Our Privacy/Cookie Policy contains detailed information about the types of cookies & related technology on our site, and some ways to opt out. By using the site, you agree to the uses of cookies and other technology as outlined in our Policy, and to our Terms of Use.


About Albino Cockatiels

i Hemera Technologies/PhotoObjects.net/Getty Images

Cockatiels (Nymphicus hollandicus) are wee Australian parrots that make loving pets in homes all around the globe. As far as coloring goes, you just never know what to expect with the species. Avian breeders, through selective breeding, have introduced many new color morphs in cockatiels, including an albino variety.

Albino Cockatiel Origins

Albino cockatiels are produced by breeding two other cockatiel morphs together -- specifically whiteface cockatiels and lutino cockatiels. Lutino cockatiels often have entirely white or yellowish plumage, along with intense orange markings on their cheeks. Whiteface cockatiels don't have any of those orange facial markings, however. If you blend these two color morphs, the end result is a cockatiel that is purely white -- albino style. It isn't uncommon for people to mix lutino and albino cockatiels up.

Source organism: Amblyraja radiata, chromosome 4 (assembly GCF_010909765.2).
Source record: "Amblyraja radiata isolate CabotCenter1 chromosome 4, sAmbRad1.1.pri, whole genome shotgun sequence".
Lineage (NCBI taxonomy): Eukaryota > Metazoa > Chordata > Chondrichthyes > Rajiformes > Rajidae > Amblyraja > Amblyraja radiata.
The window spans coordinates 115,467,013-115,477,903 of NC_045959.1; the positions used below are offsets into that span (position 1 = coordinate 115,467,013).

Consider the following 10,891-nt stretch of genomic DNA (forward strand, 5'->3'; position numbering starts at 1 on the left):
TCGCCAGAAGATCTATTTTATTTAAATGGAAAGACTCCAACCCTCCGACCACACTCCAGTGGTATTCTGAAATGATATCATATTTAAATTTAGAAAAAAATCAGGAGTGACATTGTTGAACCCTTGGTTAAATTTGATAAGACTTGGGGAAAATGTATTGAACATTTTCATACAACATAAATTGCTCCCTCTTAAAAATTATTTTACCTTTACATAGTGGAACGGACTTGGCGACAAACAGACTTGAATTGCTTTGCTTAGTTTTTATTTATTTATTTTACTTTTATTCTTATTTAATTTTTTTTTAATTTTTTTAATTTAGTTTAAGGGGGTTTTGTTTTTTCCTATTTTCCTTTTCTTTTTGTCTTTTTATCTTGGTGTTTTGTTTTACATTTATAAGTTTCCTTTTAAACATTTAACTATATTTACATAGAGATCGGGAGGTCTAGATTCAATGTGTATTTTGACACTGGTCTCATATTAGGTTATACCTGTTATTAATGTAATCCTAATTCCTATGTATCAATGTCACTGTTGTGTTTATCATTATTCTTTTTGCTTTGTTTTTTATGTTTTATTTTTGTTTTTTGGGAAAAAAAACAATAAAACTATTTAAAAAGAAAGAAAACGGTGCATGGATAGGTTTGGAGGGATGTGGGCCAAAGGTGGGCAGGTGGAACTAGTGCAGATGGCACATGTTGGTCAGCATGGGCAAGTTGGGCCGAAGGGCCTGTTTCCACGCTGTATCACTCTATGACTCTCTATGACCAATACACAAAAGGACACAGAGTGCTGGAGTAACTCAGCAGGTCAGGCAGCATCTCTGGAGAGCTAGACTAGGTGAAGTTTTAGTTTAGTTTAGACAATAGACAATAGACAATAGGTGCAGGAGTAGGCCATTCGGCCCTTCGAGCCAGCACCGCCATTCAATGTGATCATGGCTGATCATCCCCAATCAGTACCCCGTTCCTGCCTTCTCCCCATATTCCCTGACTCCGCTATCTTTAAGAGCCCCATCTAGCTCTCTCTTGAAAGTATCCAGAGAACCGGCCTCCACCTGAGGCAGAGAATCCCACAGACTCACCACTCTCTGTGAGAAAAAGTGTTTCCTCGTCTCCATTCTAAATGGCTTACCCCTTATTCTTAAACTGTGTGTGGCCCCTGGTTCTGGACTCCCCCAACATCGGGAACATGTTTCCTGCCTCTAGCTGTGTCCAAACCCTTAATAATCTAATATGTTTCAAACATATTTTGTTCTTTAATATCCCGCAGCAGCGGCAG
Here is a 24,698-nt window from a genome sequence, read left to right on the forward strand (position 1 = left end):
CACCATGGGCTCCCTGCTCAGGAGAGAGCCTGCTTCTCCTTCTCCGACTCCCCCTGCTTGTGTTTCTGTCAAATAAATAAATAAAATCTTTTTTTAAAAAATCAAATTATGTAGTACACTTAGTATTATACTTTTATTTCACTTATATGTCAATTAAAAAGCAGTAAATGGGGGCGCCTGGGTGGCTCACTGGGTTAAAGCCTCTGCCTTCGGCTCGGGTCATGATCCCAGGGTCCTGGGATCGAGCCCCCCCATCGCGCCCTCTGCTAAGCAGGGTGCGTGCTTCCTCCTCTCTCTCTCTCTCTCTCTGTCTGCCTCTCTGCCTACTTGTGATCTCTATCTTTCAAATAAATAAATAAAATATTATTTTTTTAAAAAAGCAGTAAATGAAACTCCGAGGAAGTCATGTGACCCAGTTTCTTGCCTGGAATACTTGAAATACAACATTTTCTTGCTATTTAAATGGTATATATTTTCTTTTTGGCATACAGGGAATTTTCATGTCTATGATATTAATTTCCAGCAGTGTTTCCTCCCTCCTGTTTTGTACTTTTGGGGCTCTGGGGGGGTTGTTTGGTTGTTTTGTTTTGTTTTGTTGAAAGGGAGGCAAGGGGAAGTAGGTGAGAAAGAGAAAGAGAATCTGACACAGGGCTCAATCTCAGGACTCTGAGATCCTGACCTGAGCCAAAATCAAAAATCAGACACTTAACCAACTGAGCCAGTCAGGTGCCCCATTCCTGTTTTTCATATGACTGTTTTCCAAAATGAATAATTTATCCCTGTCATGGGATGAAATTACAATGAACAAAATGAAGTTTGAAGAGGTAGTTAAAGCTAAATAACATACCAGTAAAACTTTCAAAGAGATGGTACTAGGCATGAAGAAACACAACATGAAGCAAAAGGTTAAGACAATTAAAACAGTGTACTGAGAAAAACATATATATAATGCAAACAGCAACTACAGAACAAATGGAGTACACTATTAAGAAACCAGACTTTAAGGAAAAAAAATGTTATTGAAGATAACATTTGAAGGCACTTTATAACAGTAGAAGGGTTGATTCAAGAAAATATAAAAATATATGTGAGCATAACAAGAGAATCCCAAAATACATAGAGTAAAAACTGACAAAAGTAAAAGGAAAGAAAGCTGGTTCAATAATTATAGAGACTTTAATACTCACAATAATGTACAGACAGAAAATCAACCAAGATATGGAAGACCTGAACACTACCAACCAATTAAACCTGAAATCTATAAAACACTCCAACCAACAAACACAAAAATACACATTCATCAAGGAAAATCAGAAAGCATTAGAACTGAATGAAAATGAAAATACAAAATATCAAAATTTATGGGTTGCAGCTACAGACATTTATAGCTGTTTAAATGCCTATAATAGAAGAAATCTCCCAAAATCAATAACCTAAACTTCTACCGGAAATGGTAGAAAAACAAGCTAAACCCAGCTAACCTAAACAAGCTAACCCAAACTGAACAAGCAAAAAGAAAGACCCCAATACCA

Almost Completely White

Although albino cockatiels have totally white feathers, their bodies aren't 100 percent white, as they possess conspicuously bright red or deep red eyes. Since their eyes are free of pigment, they often don't adjust well in homes with particularly harsh and bright lighting conditions. Cockatiels on the whole typically have deep brown or blackish peepers.

Other Exciting Color Varieties

The color morphs in the cockatiel world are indeed diverse. Some cockatiels have "cinnamon" or deep brown or grayish-beige coloring. Other cockatiels have mostly cinnamon coloring, but with elements of pink on their feet and bills. These cockatiels are known as fallow cockatiels. Pearl cockatiels typically are yellow or white in color, but with noticeable gray borders to their feathers. Cockatiels often come in two colors, with clear distinctions between the foundations of their bodies and their tails, upper chests and wings, for example.

Although cockatiels are undeniably diverse color-wise, their actual coloration is often a little less vivid in comparison to that of fellow parrots such as macaws and parakeets.

Gray Cockatiels in Nature and Beyond

Cockatiels out in nature are markedly less diverse than their sometimes more glamorous captive counterparts. They're often known simply as "gray cockatiels." The male specimens have gray or deep brown feathers, with elements of orange and white throughout their bodies. The female specimens, like the males, are mostly gray too. They also feature somewhat lackluster orange markings on their cheeks. Gray cockatiels are also commonly seen as household pets, and are perhaps the most widespread of them all.